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We stuck to the heavily trod trails near waterfalls and main attractions, changing the tune of our trip from being adventurous to relaxing — with no complaints on my end. If only we had more time, I could easily spend weeks exploring the trails of Mt. Rainier National Park without ever feeling bored of the scenery.

Mt. Rainier marmot
An adorable marmot, the original mountaineers of Mt. Rainier

Christine Falls

Christine Falls was named after the daughter of P.B. Van Trump, the first mountaineer to ascend to the top of Mt. Rainier in 1870. Christine, at the age of nine years old, nearly made it to the top of Mt. Rainier despite having a crippling anxiety disorder. In the climbing chronology records, it’s said that Christine “climbed as far as her strength would allow.”  Parents of little girls everywhere, please share this tale of female badassity.

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Narada Falls

Narada Falls is an easily accessed waterfall that can be viewed from the roadside as a quick stop, or seen in all its glory after just a short walk. We went down the slippery path to the middle of the waterfall, where the spray emitted a stunning double rainbow. Children and adults alike slipped and fell on their bottoms every few minutes because of the slick mud and snow. Droplets from the waterfall fogged my camera lens and chilled my skin. Families, couples, solo hikers all stopped at the bottom despite the spray to gawk at the thousands of gallons of water rushing down Narada Falls.

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As we drove higher, snow began to thicken on the side of the road and the trees wore it like frosting.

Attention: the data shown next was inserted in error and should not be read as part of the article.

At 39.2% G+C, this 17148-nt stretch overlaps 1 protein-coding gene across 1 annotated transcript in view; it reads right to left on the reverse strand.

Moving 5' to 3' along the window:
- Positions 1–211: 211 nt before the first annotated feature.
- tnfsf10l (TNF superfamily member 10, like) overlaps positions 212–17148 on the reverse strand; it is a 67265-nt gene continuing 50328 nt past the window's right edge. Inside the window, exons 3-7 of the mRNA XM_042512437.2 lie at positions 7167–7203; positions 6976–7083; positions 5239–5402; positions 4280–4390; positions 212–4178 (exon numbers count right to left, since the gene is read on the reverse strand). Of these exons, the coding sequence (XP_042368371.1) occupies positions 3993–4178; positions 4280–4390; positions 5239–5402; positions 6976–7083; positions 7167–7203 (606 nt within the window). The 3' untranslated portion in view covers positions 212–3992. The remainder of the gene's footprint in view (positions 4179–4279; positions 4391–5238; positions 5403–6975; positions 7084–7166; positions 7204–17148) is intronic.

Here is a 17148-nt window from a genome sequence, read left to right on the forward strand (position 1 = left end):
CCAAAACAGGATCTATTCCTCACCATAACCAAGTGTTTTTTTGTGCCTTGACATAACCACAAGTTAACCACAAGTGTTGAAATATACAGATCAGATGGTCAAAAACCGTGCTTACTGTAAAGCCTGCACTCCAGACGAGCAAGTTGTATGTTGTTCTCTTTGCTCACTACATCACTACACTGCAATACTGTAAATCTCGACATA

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I haven’t been in snow in a few years — a massive contrast to my time spent at USC, where my social and sports life revolved around being an active member of the Ski and Snowboard Team. I’ve craved being in it ever since moving to a land dominated by red dirt and white sand.

I’ve had hundreds of similar experiences with my old man — debating gun laws and civil rights (and listening to the biography of the holy man known as Reagan followed up with one-hundred-and-two reasons why he could do a better job dead than any president alive) in the car on the way to a hike or forest and then walking in stillness. But, it never gets old.


Good to Know

Entrance fees: $25/vehicle or $10/person if entering on foot of via bicycle. Annual pass is $50. National Park pass is $80.
The waterfalls and trails I saw were part of the West Side Loop driving route. I highly recommend following along and stopping at whatever looks interesting to you.
When is the best time to visit Mt. Rainier: In spring, you’ll find all types of wildflowers and the trails are generally less crowded than they are in summer. However, summer comes with the most predictable warm weather and most trails will be open.
Where to camp: There are campsites all throughout Mt. Rainier National Park. All but two are available on first-come first-served basis. You can reserve the campsites of Ohanapecosh and Cougar Rock online.
Alternative accommodation: Look into staying at Hobo Inn, where you can stay in an old train caboose near the Mt. Rainier National Park Entrance.
As always, take care of your trash. Pick up the trash of others. Adventure within your limits. Don’t feed the animals. Have fun :).
Visit Rainier is killing it in the social media department. Their Facebook Page posts interesting updates and fosters a community obsessed with showing off their gorgeous pictures. *Liked.*
Hiking through waterfalls in Mt. Rainier, Washington's famous national park and active volcano.